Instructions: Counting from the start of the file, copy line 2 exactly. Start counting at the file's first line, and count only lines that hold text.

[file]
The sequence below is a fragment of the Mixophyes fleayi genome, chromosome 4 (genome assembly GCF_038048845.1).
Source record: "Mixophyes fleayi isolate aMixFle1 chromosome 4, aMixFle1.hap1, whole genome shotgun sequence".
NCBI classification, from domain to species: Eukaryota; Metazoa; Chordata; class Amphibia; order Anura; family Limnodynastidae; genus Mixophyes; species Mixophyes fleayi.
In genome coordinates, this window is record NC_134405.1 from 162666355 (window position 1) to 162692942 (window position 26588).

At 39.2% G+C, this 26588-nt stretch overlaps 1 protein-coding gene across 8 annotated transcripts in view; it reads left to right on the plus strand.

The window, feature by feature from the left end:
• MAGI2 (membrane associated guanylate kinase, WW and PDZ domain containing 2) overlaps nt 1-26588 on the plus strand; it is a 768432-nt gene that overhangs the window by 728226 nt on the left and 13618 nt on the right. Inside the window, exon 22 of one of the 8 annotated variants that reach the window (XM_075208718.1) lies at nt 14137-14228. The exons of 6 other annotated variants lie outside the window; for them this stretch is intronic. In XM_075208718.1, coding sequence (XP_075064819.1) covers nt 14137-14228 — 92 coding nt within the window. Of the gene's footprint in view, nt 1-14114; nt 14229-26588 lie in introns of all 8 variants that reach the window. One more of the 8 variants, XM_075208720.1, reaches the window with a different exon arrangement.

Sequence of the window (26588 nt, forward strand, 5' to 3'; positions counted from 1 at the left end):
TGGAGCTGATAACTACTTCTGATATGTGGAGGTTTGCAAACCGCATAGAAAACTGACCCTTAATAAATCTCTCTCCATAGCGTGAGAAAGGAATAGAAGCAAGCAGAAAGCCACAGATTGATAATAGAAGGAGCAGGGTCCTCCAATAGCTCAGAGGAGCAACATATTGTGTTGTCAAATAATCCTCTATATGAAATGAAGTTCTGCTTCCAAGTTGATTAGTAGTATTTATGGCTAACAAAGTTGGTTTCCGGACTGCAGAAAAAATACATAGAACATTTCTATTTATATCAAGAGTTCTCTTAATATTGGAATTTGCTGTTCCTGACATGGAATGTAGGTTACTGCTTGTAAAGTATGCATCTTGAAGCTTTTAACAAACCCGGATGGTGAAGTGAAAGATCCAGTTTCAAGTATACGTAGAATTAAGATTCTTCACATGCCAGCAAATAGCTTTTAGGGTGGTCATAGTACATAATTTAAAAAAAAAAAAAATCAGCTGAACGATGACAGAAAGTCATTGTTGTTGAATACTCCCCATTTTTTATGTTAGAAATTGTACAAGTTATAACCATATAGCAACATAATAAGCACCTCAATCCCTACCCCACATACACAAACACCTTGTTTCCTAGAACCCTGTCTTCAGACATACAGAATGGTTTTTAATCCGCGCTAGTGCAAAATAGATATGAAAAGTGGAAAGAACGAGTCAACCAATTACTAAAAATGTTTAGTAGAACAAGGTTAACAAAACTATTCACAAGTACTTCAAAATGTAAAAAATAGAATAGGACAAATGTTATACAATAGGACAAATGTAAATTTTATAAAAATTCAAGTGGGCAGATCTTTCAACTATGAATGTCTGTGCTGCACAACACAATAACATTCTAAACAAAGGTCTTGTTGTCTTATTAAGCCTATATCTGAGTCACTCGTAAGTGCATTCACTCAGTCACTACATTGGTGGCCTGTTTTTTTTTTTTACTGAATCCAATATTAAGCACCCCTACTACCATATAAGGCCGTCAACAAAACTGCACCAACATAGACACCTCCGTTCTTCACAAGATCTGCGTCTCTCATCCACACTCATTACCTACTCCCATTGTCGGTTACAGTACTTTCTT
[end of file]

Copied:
Source record: "Mixophyes fleayi isolate aMixFle1 chromosome 4, aMixFle1.hap1, whole genome shotgun sequence".